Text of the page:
One of the most striking issues of 2022 is the USD's strength. Most of this, we believe, is because of the interest rate differential. Significantly higher interest rates in USD has attracted money away from all other currencies. Even developed world currencies like the Euro, Yen, and Pound all reached record lows not seen for a generation or more. This provides a fantastic opportunity for USD investors to convert money to Shekels to reduce their USD loss. We expect that when markets recover and interest rates around the world close the gap with the USD, which is anticipated in 2023, then we will see a gradual reversion of this trend. Pound-based investors will need to be patient before converting to Shekels. USD investors disappointed with their USD perfromance who have a long term need for Shekels can use the more attractive rates to convert their USD and "recover". For example, if you had $1,000,000 at the beginning of the year (which was then worth 3.1m Shekels), by the end of September, market falls would have reduced the portfolio to $850,000. However, this $850k is now worth about 3m NIS at the current exchange rate. So a 15% negative USD return can be (in appropriate circumstances) 3% Shekel loss.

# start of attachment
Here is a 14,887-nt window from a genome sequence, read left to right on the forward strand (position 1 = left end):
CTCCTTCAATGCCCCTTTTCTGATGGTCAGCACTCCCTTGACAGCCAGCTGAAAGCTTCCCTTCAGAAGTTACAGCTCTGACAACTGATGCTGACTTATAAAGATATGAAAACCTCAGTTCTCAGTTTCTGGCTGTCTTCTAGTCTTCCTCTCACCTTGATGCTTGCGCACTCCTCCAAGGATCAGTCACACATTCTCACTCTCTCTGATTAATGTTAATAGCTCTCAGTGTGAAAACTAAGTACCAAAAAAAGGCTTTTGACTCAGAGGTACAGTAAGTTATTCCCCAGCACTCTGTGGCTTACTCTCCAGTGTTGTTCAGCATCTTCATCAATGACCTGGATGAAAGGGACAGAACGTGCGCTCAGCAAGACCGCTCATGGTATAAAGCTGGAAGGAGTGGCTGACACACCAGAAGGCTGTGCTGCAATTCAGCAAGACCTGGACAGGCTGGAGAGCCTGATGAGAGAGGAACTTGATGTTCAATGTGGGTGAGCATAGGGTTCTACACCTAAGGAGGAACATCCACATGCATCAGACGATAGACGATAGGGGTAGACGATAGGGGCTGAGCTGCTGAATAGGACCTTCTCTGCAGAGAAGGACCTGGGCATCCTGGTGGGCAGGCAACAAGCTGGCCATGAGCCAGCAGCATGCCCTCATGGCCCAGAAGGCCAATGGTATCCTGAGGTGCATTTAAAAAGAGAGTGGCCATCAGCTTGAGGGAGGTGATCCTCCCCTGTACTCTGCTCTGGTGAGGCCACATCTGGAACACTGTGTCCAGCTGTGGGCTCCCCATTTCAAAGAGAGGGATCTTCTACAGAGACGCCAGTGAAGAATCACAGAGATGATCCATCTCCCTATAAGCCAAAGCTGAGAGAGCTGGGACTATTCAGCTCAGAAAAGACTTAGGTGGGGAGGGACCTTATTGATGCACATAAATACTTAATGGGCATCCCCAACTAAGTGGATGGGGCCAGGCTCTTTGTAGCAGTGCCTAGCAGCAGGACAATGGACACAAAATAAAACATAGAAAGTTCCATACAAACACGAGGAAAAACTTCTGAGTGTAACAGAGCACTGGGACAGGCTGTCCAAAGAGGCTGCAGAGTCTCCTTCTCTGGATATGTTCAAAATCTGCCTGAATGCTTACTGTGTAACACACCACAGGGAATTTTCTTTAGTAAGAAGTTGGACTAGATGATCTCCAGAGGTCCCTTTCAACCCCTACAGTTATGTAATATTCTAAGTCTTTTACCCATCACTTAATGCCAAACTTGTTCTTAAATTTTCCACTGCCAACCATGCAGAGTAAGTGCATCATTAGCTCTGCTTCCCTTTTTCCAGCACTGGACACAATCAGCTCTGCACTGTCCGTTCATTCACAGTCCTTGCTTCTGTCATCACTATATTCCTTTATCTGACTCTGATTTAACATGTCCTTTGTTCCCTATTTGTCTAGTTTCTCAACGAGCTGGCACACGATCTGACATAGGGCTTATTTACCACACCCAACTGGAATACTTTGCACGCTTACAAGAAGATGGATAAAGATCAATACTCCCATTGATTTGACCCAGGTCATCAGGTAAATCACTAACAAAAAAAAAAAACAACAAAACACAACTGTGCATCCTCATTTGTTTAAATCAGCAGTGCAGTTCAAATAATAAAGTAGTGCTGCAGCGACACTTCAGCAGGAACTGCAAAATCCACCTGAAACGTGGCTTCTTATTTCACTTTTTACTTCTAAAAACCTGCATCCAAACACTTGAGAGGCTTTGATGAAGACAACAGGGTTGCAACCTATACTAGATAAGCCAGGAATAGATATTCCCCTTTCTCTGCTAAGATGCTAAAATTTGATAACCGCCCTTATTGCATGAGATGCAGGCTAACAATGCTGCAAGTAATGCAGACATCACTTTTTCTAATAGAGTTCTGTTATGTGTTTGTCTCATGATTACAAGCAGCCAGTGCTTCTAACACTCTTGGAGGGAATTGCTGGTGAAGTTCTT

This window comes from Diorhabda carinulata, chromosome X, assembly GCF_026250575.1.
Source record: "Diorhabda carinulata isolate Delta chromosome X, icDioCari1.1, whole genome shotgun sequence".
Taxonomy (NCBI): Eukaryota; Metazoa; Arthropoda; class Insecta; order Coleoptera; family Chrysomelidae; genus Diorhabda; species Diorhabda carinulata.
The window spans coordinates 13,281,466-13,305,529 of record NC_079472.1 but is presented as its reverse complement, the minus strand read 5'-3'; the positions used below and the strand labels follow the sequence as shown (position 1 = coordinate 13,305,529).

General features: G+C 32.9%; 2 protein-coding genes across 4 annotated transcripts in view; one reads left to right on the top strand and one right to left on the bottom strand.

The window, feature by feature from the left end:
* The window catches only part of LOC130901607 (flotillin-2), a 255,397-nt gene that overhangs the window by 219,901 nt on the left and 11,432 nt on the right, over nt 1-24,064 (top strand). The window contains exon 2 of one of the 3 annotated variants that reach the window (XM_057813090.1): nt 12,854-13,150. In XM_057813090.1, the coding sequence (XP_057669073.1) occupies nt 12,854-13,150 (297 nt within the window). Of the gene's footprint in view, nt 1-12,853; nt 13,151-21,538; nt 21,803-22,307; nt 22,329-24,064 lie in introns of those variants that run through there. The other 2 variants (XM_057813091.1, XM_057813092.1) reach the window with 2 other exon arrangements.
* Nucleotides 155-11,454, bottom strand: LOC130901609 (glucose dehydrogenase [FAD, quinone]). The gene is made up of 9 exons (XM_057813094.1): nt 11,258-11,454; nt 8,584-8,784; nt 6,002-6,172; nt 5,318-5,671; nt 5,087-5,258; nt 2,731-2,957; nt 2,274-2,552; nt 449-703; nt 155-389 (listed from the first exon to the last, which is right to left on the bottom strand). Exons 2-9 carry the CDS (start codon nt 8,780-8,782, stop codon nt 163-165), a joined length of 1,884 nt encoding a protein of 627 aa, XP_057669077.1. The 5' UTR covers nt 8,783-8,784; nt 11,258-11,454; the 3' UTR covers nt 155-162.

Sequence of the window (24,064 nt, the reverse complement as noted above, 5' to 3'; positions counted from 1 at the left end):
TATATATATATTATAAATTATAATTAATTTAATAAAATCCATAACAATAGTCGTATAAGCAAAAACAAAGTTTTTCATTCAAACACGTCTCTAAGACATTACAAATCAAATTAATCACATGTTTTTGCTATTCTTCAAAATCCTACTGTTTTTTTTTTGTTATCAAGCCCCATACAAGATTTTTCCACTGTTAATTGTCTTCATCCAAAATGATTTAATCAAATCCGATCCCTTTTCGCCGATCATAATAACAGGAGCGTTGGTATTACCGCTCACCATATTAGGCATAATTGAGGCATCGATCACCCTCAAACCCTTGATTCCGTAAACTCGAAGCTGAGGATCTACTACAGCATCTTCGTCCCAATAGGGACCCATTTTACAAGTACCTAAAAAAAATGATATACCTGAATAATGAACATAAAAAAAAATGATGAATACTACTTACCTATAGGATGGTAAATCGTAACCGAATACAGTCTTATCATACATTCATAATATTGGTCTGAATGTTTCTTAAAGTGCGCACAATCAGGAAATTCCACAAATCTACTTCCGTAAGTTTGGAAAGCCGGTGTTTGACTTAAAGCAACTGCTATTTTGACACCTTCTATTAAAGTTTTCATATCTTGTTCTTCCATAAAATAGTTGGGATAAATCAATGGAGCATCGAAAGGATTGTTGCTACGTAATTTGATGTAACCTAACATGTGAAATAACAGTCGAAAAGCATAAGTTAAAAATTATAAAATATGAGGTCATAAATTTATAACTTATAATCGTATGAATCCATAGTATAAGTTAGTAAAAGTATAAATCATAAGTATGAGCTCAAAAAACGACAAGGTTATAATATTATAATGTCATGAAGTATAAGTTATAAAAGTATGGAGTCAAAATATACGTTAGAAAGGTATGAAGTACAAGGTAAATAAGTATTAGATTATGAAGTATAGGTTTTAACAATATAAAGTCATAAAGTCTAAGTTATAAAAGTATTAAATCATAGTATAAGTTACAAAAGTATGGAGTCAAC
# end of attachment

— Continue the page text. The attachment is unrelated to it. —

If 2022 can be blamed on one thing it is probably inflation. At this juncture it would seem to us that inflation has peaked and is going to come down. The pace of this is uncertain and the technical details about the make up of inflation matter which makes it complex. The inflation number you read about in the press as a headline number may not be the same number that economists and market participants are looking at. This explains why last week (Mid October) the September inflation number was higher than expected but the market has responded quite positively. For example, durable goods are firmly in delationary territory and support the transitory inflation version we believed in last year. I believe it is fair to say that the conflict in Ukraine signifiacntly affected the path of inflation in 2022. If we blame 2022 on inflation there is some cause for optimisim here, as it would appear that inflation has indeed peaked and this supports the view that investors need to be patient to ride this out.